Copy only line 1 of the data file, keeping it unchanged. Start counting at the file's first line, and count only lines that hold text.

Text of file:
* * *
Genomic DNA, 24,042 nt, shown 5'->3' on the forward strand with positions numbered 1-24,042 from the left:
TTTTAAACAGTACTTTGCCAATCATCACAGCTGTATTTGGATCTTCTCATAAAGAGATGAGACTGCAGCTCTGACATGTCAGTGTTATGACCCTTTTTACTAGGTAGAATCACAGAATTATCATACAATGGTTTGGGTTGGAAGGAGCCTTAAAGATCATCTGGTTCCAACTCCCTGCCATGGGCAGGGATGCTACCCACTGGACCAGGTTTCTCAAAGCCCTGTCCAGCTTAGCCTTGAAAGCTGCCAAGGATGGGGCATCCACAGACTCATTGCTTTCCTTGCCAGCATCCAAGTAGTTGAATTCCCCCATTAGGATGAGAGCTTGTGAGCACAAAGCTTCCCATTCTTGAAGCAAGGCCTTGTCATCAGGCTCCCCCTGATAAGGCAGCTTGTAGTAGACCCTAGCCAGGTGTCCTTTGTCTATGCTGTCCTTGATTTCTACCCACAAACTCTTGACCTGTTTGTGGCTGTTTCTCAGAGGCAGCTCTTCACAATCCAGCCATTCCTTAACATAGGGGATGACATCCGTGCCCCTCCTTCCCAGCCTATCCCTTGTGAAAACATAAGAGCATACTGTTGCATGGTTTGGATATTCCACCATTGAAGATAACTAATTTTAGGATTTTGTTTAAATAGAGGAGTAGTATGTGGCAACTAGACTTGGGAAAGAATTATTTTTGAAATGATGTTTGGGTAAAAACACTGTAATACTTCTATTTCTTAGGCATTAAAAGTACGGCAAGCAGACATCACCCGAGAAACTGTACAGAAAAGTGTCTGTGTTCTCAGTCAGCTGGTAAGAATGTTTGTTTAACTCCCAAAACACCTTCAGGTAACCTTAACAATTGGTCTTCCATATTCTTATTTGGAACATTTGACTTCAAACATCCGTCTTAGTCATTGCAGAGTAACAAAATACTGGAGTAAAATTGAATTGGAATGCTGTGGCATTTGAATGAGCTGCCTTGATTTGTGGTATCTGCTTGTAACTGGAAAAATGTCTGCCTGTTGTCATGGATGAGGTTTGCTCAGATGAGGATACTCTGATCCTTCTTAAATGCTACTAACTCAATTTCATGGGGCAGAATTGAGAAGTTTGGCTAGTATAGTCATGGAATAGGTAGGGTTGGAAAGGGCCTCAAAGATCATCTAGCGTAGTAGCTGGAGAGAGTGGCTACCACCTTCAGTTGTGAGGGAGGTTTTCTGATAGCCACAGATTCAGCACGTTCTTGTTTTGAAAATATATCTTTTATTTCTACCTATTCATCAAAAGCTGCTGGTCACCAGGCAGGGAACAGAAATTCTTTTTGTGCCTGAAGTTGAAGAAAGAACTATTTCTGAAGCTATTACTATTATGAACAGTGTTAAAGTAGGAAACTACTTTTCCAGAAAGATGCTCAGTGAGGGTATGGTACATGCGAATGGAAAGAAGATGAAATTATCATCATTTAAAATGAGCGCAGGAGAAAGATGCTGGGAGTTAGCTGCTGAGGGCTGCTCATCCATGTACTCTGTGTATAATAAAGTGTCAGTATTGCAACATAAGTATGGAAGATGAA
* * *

Genomic DNA, 24,042 nt, shown 5'->3' on the forward strand with positions numbered 1-24,042 from the left: